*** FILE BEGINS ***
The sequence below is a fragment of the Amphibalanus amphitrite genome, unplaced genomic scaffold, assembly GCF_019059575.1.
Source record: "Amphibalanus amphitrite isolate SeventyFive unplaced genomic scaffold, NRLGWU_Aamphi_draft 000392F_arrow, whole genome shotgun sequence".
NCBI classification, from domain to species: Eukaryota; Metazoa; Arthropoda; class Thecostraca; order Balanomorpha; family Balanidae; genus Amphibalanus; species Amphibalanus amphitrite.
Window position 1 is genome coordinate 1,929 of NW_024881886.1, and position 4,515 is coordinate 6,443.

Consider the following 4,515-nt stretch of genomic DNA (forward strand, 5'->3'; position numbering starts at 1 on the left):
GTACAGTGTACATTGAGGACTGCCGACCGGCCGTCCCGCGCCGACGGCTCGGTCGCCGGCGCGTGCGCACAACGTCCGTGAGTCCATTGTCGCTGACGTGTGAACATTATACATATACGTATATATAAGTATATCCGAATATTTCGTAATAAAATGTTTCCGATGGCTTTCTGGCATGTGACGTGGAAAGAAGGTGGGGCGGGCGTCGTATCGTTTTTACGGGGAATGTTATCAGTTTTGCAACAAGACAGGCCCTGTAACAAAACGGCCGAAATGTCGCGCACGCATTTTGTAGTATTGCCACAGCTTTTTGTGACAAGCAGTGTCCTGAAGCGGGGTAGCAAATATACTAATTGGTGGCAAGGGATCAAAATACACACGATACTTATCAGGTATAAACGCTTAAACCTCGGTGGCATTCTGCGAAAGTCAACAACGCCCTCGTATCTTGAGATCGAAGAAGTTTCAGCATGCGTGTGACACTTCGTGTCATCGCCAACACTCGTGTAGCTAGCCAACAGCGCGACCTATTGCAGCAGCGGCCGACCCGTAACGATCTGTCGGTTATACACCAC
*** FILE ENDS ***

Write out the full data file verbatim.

The sequence below is a fragment of the Amphibalanus amphitrite genome, unplaced genomic scaffold, assembly GCF_019059575.1.
Source record: "Amphibalanus amphitrite isolate SeventyFive unplaced genomic scaffold, NRLGWU_Aamphi_draft 000392F_arrow, whole genome shotgun sequence".
NCBI classification, from domain to species: Eukaryota; Metazoa; Arthropoda; class Thecostraca; order Balanomorpha; family Balanidae; genus Amphibalanus; species Amphibalanus amphitrite.
Window position 1 is genome coordinate 1,929 of NW_024881886.1, and position 4,515 is coordinate 6,443.

Consider the following 4,515-nt stretch of genomic DNA (forward strand, 5'->3'; position numbering starts at 1 on the left):
GTACAGTGTACATTGAGGACTGCCGACCGGCCGTCCCGCGCCGACGGCTCGGTCGCCGGCGCGTGCGCACAACGTCCGTGAGTCCATTGTCGCTGACGTGTGAACATTATACATATACGTATATATAAGTATATCCGAATATTTCGTAATAAAATGTTTCCGATGGCTTTCTGGCATGTGACGTGGAAAGAAGGTGGGGCGGGCGTCGTATCGTTTTTACGGGGAATGTTATCAGTTTTGCAACAAGACAGGCCCTGTAACAAAACGGCCGAAATGTCGCGCACGCATTTTGTAGTATTGCCACAGCTTTTTGTGACAAGCAGTGTCCTGAAGCGGGGTAGCAAATATACTAATTGGTGGCAAGGGATCAAAATACACACGATACTTATCAGGTATAAACGCTTAAACCTCGGTGGCATTCTGCGAAAGTCAACAACGCCCTCGTATCTTGAGATCGAAGAAGTTTCAGCATGCGTGTGACACTTCGTGTCATCGCCAACACTCGTGTAGCTAGCCAACAGCGCGACCTATTGCAGCAGCGGCCGACCCGTAACGATCTGTCGGTTATACACCAC